Sunday, April 25, 2010

Coding For Fun: Categorizing Photos by Date Taken

The Problem

I was trying to organize photos of my cats on my hard drive today, they all sit in this one folder called "Cats", unsorted and with no hierarchy. Since I wanted to keep track of my cats' growth progress and sort photos according to the different periods, logically, I decided to place them into different subfolders according to which year and month they were taken. Sounds like an excellent solution, doesn't it?

The Solution
  1. Look at photo
  2. Check the Date Taken field of the photo
  3. Create folder with the photo's taken year and month in format "YYYY.MM"
  4. Move the photo into the corresponding folder
  5. Repeat all steps above for the next photo
Here's what I did manually for about 20-30 photos... until I realized I have over 2000 photos waiting for me to go through. So I was thinking, there must be a better and faster way to do this. In other words, guess it's time for the nerdy side of me to kick in ;)

The Better Solution

Yes, let's build an app to automate it! I went with .NET 4 since I just installed it along with Visual Studio 2010 a few days ago (and I love to try new things out!) and built a simple interface using XAML in WPF:

It's very quick and easy to build an interface like this using XAML in WPF, especially if you're familiar with XML. For the interface I have above, I simply started off by defining the grid columns and grid rows using Grid.RowDefinitions and Grid.ColumnDefinitions and continued by placing the UI components into the grid. In particular, I defined 4 rows and 2 columns for the interface above:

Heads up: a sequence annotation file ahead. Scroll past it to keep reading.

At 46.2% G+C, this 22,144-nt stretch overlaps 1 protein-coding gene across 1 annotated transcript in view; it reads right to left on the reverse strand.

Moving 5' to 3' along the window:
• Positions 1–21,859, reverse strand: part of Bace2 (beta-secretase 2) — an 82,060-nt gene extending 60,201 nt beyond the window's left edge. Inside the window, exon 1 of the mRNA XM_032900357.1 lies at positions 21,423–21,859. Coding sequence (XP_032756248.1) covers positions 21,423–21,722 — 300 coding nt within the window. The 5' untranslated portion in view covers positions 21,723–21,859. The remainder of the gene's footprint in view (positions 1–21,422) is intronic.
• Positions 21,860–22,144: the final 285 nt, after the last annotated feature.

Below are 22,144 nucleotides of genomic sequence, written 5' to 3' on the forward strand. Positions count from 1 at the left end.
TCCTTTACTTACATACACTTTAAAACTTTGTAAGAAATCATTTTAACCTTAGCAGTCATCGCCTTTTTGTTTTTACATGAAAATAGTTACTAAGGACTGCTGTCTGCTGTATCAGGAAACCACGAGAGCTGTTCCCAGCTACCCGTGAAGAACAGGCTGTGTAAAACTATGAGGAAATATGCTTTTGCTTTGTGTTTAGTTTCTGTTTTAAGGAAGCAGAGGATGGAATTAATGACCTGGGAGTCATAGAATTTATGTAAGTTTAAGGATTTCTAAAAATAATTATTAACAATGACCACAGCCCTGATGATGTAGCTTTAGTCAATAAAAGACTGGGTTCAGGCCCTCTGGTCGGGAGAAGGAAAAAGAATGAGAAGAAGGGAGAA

• TextBlock on Row 0, Column 1 for program description (Note: Grid rows/columns in WPF begins with 0)
  • "Directory" Label on Row 1, Column 0
  • TextBox for retrieving target directory on Row 1, Column 1
  • Two buttons - Categorize and Reset - on Row 2, Column 1
  • Copyright TextBlock on Row 3, Column 1
For example, to place the label "Directory" on Row 1, Column 0 of the grid, all you need is to specify the Grid.Row and Grid.Column position in the XAML for the label:

  1. <Label Grid.Row="1" Grid.Column="0" x:Name="labelDir" VerticalAlignment="Center" Padding="2" Margin="2">Directory: </Label>

After creating the interface, I proceeded with the backend work. The basic logic of the program is very similar to the manual solution we listed above, i.e. loop through all the photos in the target directory, check their Date Taken value from the metadata, and place them in their corresponding directory (create one if one does not exist). Now the harder question is, how do we read the metadata and retrieve the Date Taken value using C# in .NET 4?

Fortunately, since .NET 3, we've been able to retrieve metadata from basic photos using System.Windows.Media.Imaging.BitmapSource via image piping. For WPF, supported formats include BMP, GIF, JPEG, PNG, and TIFF images. Once we have created the BitmapSource object for our image, the BitmapSource.Metadata property can return all metadata associated with the image. Therefore, we'd be able to retrieve the Date Taken value of the photo as required: